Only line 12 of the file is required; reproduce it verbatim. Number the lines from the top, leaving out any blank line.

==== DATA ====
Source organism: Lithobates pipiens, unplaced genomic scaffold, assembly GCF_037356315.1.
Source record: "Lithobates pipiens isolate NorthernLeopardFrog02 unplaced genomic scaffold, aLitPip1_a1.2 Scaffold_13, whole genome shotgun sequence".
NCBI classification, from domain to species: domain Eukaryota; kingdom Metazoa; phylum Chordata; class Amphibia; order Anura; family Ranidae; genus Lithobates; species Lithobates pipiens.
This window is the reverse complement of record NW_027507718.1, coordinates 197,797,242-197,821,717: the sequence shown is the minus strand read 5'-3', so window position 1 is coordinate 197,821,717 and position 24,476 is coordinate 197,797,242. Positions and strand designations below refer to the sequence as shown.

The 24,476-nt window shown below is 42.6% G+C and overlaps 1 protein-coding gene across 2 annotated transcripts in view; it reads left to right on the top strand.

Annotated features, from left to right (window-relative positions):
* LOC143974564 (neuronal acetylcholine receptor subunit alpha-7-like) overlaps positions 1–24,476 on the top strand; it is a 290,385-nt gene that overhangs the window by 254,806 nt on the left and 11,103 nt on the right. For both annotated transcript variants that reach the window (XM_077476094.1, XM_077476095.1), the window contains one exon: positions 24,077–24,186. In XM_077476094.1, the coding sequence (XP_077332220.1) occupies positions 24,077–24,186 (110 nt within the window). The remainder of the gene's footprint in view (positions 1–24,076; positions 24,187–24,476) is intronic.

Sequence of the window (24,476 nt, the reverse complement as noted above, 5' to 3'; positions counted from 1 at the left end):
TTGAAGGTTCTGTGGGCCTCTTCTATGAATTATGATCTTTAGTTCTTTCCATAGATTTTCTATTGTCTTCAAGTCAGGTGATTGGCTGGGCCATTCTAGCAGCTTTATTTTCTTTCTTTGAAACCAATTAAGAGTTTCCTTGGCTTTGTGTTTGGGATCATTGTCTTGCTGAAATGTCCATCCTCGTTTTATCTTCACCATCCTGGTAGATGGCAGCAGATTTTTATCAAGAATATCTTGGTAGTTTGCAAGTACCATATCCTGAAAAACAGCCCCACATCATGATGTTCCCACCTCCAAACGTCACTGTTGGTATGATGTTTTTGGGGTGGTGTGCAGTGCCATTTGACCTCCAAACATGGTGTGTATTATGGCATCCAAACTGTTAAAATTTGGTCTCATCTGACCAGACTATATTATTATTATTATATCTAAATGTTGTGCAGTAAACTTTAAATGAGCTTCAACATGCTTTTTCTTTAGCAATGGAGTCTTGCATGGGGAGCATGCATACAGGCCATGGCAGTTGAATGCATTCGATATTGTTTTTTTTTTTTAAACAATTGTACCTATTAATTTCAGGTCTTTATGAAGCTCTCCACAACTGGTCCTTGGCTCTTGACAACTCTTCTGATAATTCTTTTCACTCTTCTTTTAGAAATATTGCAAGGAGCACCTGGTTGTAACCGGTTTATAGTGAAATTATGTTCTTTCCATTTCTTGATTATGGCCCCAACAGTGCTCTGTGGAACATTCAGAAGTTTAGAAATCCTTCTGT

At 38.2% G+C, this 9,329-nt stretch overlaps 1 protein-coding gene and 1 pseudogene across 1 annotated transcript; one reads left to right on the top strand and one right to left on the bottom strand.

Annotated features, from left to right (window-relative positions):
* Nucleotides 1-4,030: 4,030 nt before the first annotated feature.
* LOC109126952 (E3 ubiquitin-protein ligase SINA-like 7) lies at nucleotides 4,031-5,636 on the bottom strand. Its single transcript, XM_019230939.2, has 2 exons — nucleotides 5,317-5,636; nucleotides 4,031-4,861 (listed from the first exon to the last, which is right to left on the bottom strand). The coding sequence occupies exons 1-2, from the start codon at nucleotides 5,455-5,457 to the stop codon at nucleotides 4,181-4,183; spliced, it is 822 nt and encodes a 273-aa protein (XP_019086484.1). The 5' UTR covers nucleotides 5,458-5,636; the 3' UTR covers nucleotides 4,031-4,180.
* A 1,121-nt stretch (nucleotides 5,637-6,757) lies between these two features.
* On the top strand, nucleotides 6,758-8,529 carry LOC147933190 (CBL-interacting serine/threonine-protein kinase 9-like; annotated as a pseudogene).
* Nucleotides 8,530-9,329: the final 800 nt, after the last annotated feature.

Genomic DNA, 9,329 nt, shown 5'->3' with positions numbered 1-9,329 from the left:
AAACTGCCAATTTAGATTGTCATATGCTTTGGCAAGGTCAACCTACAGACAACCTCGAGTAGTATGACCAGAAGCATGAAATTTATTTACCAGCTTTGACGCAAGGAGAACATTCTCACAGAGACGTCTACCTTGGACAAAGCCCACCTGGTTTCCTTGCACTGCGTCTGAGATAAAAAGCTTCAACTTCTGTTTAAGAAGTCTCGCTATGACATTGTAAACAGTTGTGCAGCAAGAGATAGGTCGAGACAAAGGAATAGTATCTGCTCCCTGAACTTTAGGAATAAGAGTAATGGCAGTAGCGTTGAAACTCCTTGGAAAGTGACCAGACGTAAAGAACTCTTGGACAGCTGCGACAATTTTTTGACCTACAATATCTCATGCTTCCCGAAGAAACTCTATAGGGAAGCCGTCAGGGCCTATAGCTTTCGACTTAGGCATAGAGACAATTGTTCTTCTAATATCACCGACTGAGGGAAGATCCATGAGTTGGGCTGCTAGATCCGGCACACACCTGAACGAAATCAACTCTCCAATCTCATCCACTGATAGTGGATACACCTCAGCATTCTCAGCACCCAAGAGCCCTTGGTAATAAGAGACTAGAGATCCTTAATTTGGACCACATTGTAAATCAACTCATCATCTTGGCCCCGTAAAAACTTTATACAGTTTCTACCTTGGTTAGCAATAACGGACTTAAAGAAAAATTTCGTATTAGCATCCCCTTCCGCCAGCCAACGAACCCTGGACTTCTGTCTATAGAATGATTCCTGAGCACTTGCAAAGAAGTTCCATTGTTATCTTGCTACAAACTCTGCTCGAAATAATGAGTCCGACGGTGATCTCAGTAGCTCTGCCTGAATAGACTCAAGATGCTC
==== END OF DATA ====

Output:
* Nucleotides 1-4,030: 4,030 nt before the first annotated feature.